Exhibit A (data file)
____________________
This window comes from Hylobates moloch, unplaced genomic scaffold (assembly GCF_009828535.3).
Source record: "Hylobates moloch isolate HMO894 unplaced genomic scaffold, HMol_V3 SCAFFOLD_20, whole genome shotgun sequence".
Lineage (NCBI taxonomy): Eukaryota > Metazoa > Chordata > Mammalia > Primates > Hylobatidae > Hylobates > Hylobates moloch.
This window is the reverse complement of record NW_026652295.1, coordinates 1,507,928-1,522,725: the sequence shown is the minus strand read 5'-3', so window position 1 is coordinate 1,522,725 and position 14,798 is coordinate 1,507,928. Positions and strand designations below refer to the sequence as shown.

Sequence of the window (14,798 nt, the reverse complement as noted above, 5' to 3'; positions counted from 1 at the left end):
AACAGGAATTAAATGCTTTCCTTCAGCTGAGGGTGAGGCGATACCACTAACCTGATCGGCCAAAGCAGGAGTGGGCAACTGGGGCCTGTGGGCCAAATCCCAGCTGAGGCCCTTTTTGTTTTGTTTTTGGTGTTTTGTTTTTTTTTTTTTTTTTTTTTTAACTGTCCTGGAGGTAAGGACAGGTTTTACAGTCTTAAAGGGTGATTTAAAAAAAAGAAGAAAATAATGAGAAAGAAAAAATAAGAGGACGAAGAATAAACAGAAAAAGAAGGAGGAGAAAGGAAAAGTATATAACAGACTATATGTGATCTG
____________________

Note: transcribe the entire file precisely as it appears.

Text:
This window comes from Hylobates moloch, unplaced genomic scaffold (assembly GCF_009828535.3).
Source record: "Hylobates moloch isolate HMO894 unplaced genomic scaffold, HMol_V3 SCAFFOLD_20, whole genome shotgun sequence".
Lineage (NCBI taxonomy): Eukaryota > Metazoa > Chordata > Mammalia > Primates > Hylobatidae > Hylobates > Hylobates moloch.
This window is the reverse complement of record NW_026652295.1, coordinates 1,507,928-1,522,725: the sequence shown is the minus strand read 5'-3', so window position 1 is coordinate 1,522,725 and position 14,798 is coordinate 1,507,928. Positions and strand designations below refer to the sequence as shown.

Sequence of the window (14,798 nt, the reverse complement as noted above, 5' to 3'; positions counted from 1 at the left end):
AACAGGAATTAAATGCTTTCCTTCAGCTGAGGGTGAGGCGATACCACTAACCTGATCGGCCAAAGCAGGAGTGGGCAACTGGGGCCTGTGGGCCAAATCCCAGCTGAGGCCCTTTTTGTTTTGTTTTTGGTGTTTTGTTTTTTTTTTTTTTTTTTTTTTAACTGTCCTGGAGGTAAGGACAGGTTTTACAGTCTTAAAGGGTGATTTAAAAAAAAGAAGAAAATAATGAGAAAGAAAAAATAAGAGGACGAAGAATAAACAGAAAAAGAAGGAGGAGAAAGGAAAAGTATATAACAGACTATATGTGATCTG